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Honored Advisor

Re: Floor Talk March 29

Hay is really high this year, this won`t account for all the reduced acres, but I know I`m seeding oats as a nurse crop for hay.   In the past, you put pencil and paper to it and figure "I`ll raise corn and buy hay if a need it", well the pendulum has swung back cheap grain won`t buy as much high priced hay as you can raise.  And cattle are good property...oh I know "fats are $120 boo hoo hoo" but try raising $3 corn if you want a really good cry.    

 

I predict hay`ll be cheap next year.

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Honored Advisor

Re: Floor Talk March 29

That was his answer but the real message was ....."we are taking steps to make the cash flow look better "

He doesnt expect specialty beans of hay to be a long term answer..... his comment is we are going to make the cash flow work better now..

Less labor hired was also mentioned.  A labor reference was my reason fir the call.

 

on that farm alone 16 circles of corn were going to feed and specialty contract beans.  Only 20% of their production acres, but that is 2000 acres and a half a million bushels of production gone on just one farm.  In one county in sw ks there are 50+k acres of cotton replacing corn... there were 30K acres last year.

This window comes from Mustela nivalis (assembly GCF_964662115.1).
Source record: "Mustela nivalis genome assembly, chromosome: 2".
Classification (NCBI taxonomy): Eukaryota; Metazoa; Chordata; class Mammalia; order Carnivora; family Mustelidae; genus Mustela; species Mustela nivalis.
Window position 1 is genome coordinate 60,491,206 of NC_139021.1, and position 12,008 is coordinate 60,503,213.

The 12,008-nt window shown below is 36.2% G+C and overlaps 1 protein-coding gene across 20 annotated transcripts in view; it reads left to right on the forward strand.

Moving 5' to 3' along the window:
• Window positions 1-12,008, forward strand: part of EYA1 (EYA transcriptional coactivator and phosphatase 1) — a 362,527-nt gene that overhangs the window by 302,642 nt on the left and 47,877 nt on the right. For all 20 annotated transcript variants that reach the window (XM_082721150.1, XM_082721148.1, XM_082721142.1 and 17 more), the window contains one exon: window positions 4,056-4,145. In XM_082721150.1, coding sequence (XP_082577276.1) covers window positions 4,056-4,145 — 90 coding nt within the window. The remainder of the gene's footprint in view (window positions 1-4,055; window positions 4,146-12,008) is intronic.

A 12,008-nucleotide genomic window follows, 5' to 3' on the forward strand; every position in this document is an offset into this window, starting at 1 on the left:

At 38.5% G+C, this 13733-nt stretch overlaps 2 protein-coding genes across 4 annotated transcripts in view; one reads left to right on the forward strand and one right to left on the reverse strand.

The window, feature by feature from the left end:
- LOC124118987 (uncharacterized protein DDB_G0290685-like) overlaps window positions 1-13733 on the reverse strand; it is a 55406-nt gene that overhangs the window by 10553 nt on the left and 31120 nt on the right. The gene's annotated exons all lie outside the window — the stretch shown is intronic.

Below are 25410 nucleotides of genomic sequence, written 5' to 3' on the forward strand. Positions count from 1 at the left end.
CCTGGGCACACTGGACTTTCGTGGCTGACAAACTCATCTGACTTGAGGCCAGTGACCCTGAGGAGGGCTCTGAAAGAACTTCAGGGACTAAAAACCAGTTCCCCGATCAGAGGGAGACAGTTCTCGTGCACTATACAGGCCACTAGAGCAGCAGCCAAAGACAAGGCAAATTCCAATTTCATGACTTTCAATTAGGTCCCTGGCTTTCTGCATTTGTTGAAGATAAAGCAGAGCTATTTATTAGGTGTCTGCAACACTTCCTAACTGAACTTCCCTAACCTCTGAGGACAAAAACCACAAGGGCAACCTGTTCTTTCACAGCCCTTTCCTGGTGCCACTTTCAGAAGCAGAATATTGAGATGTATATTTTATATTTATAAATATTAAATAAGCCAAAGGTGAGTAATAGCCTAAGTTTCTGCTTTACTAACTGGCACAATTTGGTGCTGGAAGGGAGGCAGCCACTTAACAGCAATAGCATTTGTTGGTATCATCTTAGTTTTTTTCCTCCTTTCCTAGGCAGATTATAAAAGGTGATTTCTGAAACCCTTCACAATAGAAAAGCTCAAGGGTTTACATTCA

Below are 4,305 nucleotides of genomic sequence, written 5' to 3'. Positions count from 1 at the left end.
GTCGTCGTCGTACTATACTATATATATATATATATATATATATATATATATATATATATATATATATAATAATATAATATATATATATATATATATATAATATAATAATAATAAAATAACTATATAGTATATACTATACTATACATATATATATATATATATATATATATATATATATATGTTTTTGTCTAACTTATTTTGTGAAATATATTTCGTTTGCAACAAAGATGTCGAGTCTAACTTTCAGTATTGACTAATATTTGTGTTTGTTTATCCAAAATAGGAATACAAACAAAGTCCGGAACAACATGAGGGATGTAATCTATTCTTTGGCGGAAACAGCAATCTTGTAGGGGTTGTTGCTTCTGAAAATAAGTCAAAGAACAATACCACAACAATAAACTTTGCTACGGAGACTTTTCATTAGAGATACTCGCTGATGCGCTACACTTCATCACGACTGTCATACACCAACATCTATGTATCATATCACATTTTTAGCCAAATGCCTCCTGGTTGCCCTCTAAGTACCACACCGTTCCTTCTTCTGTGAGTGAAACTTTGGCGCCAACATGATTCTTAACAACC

insignificant when the market moves against those fools who play in the dirt.....in a bureaucratic sense.

 

 

Also BA, I think there is a "technical" backlash over due in corn, especially on the fringe.  Fringe corn is raised in much more critical environments.  It takes 3-4 years to choose a couple of varieties that handle those environments well.  The carpetbagging chemical companies will be financing production to keep up sales eventually.

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Honored Advisor

Re: Floor Talk March 29

Well....siting my earlier in the day post, I did hang on to my hat with yesterday's report.  Also hung on to a few bushels of corn and soybeans.  It's probably a good thing that I did.  Smiley Wink

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Honored Advisor

Re: Floor Talk March 29

Always better to own it than to "hope you grow it"